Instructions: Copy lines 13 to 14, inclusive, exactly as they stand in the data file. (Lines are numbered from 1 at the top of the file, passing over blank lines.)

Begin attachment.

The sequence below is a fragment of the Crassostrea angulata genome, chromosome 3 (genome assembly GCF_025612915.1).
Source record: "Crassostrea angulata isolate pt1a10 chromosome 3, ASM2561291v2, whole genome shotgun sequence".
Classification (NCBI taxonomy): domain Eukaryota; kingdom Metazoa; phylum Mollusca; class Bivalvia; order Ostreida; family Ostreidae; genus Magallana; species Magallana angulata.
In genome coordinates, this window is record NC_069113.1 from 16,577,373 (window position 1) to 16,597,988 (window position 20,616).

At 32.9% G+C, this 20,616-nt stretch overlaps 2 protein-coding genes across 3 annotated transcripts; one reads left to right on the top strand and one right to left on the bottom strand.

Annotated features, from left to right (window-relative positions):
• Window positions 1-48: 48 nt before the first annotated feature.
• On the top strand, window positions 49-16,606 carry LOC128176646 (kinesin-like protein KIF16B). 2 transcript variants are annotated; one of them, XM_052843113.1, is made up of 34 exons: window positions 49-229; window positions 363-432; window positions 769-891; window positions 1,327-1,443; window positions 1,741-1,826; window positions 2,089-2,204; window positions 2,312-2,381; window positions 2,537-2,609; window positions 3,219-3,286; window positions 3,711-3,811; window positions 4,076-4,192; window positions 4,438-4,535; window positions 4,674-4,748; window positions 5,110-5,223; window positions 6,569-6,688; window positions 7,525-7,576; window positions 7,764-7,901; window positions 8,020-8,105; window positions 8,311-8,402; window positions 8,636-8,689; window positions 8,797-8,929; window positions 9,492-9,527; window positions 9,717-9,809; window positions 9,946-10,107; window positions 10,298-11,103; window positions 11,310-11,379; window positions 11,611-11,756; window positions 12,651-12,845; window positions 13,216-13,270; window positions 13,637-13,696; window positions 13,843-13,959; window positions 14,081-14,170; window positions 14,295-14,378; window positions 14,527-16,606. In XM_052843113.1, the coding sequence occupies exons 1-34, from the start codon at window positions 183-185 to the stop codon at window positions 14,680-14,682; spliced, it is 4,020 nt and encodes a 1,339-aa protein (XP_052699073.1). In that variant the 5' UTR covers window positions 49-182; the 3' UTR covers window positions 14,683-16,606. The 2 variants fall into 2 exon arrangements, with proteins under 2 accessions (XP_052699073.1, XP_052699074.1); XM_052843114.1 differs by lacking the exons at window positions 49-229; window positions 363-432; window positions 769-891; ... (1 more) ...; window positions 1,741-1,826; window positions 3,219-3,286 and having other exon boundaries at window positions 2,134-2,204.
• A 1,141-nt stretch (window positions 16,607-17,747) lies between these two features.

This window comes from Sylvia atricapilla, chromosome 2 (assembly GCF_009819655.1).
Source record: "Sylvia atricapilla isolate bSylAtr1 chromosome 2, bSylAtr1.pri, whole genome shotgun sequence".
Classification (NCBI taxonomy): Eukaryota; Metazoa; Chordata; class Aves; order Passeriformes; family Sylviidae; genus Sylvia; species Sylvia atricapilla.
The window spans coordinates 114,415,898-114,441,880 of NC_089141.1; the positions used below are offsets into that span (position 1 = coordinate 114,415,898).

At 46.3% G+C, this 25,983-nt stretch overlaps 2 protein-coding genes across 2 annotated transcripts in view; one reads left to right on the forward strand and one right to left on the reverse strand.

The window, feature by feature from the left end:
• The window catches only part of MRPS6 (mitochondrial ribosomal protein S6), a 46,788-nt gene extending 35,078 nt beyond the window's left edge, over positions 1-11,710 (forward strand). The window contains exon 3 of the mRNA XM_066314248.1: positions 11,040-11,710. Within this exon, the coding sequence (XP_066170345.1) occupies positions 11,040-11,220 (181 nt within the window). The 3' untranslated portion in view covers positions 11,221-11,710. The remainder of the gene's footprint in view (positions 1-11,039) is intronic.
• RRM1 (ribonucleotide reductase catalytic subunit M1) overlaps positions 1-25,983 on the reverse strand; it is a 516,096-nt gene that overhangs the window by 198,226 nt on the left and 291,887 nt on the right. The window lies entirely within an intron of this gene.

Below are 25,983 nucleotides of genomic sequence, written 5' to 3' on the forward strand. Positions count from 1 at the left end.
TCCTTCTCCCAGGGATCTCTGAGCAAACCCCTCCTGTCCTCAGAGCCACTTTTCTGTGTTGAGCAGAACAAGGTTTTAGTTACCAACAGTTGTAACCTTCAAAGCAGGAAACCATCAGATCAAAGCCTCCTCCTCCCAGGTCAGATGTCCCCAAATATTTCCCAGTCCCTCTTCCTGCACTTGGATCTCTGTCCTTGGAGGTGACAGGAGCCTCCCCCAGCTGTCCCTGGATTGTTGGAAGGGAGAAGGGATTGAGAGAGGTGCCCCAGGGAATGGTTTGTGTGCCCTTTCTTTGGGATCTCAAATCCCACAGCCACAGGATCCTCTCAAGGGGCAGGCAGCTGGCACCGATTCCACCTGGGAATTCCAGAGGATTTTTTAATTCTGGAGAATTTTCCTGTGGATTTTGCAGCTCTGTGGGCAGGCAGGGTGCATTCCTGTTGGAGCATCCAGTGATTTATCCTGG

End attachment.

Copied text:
The window spans coordinates 114,415,898-114,441,880 of NC_089141.1; the positions used below are offsets into that span (position 1 = coordinate 114,415,898).

At 46.3% G+C, this 25,983-nt stretch overlaps 2 protein-coding genes across 2 annotated transcripts in view; one reads left to right on the forward strand and one right to left on the reverse strand.